As the warm weather approaches, it’s time to spend more time in your garden—an activity that can reap rewards beyond fresh air and exercise. A new study, which included more than 1,300 college students, found that those who gardened currently and in childhood consumed about one-half cup more fruits and vegetables daily, compared to those who never gardened. This recent study, which was published in the Journal of the Academy of Nutrition and Dietetics, backs up previous research that shows that people—in particular children—benefit from better diets when they participate in gardening.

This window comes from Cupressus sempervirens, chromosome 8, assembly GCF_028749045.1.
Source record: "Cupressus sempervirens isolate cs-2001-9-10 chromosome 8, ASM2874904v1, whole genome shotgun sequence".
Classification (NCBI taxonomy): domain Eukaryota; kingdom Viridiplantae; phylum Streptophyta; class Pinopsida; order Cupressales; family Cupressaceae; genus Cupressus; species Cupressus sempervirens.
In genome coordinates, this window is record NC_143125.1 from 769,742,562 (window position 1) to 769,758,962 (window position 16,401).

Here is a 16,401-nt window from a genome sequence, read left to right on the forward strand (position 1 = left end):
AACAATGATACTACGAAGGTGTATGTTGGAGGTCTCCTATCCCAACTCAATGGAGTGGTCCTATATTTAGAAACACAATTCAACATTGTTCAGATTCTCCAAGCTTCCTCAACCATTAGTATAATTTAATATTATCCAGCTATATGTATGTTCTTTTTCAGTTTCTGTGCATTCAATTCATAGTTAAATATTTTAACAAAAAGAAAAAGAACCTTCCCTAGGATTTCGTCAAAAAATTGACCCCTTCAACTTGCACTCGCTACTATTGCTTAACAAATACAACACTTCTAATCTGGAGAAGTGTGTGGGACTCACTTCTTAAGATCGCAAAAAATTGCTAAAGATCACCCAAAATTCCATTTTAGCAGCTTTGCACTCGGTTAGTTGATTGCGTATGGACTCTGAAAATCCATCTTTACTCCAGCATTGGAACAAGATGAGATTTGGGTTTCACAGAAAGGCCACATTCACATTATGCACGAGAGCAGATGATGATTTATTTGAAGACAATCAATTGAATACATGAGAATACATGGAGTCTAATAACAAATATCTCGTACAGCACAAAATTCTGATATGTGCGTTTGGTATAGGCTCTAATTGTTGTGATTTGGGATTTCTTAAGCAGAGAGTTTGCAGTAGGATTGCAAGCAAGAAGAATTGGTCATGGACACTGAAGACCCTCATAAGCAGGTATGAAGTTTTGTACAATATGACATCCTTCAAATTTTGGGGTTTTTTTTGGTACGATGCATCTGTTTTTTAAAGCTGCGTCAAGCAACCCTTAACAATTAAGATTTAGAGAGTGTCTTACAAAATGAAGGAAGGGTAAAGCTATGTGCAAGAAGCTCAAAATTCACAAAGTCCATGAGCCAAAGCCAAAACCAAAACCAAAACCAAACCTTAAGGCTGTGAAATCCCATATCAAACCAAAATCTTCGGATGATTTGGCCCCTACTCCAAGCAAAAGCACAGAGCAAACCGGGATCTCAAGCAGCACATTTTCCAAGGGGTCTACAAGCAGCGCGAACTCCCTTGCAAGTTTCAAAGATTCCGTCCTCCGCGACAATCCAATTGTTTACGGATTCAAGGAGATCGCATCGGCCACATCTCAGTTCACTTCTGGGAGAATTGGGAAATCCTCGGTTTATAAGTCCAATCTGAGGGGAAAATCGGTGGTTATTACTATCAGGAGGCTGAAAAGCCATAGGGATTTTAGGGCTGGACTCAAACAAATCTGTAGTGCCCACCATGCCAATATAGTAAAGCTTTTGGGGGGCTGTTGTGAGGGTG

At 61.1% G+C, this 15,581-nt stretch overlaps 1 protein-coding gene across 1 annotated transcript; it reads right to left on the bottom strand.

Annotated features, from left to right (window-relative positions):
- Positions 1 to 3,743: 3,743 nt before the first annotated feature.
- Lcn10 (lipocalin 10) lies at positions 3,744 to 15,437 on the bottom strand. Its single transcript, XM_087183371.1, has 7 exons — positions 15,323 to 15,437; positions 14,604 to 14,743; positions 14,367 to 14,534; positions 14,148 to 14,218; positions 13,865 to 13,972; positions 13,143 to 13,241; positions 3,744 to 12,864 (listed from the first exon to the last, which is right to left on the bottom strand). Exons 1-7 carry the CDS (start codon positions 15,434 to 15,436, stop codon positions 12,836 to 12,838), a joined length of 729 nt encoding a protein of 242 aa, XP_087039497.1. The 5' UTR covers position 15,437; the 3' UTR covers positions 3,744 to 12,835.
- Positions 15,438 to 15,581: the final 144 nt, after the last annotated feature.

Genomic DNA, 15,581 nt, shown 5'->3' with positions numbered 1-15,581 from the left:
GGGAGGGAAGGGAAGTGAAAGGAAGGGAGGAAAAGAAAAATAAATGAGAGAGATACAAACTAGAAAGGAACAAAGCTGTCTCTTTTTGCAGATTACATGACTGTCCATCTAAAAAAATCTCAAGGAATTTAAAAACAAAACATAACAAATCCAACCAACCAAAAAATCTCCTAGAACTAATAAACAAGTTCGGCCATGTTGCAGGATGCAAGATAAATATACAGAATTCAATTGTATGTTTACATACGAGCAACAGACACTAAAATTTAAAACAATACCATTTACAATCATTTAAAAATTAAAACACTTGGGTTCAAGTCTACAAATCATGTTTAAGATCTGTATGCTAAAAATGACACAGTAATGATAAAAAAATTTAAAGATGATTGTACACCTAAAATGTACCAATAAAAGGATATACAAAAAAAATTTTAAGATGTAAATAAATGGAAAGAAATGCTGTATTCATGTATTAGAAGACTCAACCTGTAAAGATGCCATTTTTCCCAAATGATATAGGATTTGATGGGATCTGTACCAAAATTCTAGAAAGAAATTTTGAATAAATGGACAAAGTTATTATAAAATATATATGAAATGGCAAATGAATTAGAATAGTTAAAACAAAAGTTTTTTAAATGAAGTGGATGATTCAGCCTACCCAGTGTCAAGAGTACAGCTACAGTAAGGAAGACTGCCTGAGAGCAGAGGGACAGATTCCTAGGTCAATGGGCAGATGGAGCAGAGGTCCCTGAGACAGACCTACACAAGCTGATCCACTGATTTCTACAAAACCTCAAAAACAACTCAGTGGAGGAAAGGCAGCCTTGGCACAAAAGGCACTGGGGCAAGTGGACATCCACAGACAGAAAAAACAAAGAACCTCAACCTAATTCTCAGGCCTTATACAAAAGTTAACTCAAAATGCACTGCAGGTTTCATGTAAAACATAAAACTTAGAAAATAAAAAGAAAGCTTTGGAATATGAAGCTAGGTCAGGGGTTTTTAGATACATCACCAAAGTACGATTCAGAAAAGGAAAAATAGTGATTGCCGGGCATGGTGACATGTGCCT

It makes sense, as gardening provides more access to ripe, delicious, nutritious fruits and vegetables, and it makes these foods more desirable. Who doesn’t want to enjoy the fruits of their labor (literally) when it comes in the form of a perfectly ripe heirloom tomato, or crisp radish fresh from the soil? So, go ahead and get dirty. Even if you have a small garden area, replace some decorative trees, shrubs, and plants with edible ones, such as fruit trees, berry vines, and tomato plants. You can also try a small container garden on your balcony or front door step. Check out the USDA Home Gardening site (nal.usda.gov/home-gardening) for information on getting started in your own patch of soil.

Read the full study here.

Corn, arugula, strawberries growing in my garden, Sharon Palmer, RDN

 

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